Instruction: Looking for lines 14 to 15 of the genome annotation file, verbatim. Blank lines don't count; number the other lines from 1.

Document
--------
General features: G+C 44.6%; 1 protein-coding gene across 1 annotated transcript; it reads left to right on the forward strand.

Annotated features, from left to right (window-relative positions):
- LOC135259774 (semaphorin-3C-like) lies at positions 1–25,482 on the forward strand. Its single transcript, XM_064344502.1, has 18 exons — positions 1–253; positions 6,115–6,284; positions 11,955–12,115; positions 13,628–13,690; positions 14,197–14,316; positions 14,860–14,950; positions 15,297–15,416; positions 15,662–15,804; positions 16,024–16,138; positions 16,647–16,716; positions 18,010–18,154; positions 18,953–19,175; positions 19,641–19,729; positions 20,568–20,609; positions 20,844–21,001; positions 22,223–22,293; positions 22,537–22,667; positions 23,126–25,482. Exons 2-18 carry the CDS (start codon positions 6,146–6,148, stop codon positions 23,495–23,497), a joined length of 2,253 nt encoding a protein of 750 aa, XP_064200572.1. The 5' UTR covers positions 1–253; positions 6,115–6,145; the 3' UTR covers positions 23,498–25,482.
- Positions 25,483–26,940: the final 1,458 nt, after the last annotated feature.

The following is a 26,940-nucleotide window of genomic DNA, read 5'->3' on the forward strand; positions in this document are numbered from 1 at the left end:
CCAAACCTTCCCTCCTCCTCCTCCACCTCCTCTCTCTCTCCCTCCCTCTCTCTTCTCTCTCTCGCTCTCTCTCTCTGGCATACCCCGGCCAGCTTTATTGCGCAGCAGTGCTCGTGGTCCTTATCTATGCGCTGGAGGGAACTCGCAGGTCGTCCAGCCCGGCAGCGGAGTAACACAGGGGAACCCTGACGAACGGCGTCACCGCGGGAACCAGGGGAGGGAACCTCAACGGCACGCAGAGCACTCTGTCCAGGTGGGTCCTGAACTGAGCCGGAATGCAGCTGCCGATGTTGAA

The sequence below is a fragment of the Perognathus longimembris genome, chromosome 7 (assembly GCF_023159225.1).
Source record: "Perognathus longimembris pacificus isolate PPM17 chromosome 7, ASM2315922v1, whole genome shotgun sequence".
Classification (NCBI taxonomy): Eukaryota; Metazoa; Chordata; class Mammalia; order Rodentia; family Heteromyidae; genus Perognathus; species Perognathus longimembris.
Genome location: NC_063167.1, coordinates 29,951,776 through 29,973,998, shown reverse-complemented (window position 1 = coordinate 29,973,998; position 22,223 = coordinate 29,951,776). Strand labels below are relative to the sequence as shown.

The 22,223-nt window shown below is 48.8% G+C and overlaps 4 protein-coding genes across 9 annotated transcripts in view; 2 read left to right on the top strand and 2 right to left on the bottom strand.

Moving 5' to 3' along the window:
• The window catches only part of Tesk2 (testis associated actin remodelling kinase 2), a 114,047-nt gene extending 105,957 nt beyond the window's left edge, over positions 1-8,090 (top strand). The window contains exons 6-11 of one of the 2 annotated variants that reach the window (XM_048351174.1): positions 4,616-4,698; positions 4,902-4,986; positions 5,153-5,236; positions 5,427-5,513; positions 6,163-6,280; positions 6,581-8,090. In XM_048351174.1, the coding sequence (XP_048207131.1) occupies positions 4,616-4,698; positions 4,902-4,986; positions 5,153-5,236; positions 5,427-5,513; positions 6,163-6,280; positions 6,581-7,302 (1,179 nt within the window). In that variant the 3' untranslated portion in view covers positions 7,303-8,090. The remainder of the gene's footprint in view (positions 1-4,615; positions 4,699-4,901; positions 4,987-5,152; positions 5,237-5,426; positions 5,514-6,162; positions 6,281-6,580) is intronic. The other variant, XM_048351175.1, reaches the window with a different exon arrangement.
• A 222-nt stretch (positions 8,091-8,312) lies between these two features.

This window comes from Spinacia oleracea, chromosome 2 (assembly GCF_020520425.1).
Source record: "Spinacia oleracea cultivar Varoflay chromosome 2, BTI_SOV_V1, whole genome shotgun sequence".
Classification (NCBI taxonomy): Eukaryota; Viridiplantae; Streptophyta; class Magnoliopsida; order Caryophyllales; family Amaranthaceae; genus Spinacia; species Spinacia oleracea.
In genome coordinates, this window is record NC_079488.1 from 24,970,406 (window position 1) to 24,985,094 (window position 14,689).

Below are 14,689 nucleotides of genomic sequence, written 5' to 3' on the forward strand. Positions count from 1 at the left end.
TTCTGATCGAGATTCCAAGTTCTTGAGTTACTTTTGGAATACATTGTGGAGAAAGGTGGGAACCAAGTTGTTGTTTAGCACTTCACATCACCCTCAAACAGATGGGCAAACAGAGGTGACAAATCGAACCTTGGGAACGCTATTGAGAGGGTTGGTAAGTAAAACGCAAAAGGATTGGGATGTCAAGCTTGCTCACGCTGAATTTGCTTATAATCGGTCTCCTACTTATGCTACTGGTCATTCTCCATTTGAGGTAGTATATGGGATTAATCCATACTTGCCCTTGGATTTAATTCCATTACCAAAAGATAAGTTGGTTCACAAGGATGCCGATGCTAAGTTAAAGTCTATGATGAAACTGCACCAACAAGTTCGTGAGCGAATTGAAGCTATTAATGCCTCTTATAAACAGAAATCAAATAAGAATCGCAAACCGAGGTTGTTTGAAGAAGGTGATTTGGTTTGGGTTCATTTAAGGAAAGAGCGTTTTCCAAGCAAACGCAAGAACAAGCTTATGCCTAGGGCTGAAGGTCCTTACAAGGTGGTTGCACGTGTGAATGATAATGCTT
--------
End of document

• A 222-nt stretch (positions 8,091-8,312) lies between these two features.

This window comes from Spinacia oleracea, chromosome 2 (assembly GCF_020520425.1).